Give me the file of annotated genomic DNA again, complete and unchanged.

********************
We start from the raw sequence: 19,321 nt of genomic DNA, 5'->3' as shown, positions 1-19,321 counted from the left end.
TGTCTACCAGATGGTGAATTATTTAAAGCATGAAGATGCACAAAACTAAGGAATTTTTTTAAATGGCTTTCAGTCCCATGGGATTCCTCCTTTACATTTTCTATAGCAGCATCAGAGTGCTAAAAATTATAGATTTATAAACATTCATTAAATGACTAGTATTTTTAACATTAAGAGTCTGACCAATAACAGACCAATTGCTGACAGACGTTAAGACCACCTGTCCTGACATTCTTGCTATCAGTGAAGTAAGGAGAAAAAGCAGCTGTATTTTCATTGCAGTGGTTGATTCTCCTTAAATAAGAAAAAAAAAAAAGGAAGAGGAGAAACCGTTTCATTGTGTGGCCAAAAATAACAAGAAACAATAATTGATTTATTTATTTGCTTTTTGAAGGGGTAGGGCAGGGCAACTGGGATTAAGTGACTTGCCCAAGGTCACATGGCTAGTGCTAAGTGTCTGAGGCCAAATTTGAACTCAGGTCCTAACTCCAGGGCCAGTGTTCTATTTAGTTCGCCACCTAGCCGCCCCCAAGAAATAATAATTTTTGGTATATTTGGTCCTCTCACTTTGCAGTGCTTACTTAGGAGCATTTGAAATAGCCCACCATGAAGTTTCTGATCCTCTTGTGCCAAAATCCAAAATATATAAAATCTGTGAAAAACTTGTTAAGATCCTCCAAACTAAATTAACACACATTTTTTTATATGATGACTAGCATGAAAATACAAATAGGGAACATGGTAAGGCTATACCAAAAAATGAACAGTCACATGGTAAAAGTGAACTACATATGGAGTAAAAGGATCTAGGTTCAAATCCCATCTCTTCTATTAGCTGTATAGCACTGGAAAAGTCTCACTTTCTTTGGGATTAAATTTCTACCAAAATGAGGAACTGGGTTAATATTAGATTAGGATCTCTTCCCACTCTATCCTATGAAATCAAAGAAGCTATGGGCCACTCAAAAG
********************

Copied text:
We start from the raw sequence: 19,321 nt of genomic DNA, 5'->3' as shown, positions 1-19,321 counted from the left end.
TGTCTACCAGATGGTGAATTATTTAAAGCATGAAGATGCACAAAACTAAGGAATTTTTTTAAATGGCTTTCAGTCCCATGGGATTCCTCCTTTACATTTTCTATAGCAGCATCAGAGTGCTAAAAATTATAGATTTATAAACATTCATTAAATGACTAGTATTTTTAACATTAAGAGTCTGACCAATAACAGACCAATTGCTGACAGACGTTAAGACCACCTGTCCTGACATTCTTGCTATCAGTGAAGTAAGGAGAAAAAGCAGCTGTATTTTCATTGCAGTGGTTGATTCTCCTTAAATAAGAAAAAAAAAAAAGGAAGAGGAGAAACCGTTTCATTGTGTGGCCAAAAATAACAAGAAACAATAATTGATTTATTTATTTGCTTTTTGAAGGGGTAGGGCAGGGCAACTGGGATTAAGTGACTTGCCCAAGGTCACATGGCTAGTGCTAAGTGTCTGAGGCCAAATTTGAACTCAGGTCCTAACTCCAGGGCCAGTGTTCTATTTAGTTCGCCACCTAGCCGCCCCCAAGAAATAATAATTTTTGGTATATTTGGTCCTCTCACTTTGCAGTGCTTACTTAGGAGCATTTGAAATAGCCCACCATGAAGTTTCTGATCCTCTTGTGCCAAAATCCAAAATATATAAAATCTGTGAAAAACTTGTTAAGATCCTCCAAACTAAATTAACACACATTTTTTTATATGATGACTAGCATGAAAATACAAATAGGGAACATGGTAAGGCTATACCAAAAAATGAACAGTCACATGGTAAAAGTGAACTACATATGGAGTAAAAGGATCTAGGTTCAAATCCCATCTCTTCTATTAGCTGTATAGCACTGGAAAAGTCTCACTTTCTTTGGGATTAAATTTCTACCAAAATGAGGAACTGGGTTAATATTAGATTAGGATCTCTTCCCACTCTATCCTATGAAATCAAAGAAGCTATGGGCCACTCAAAAG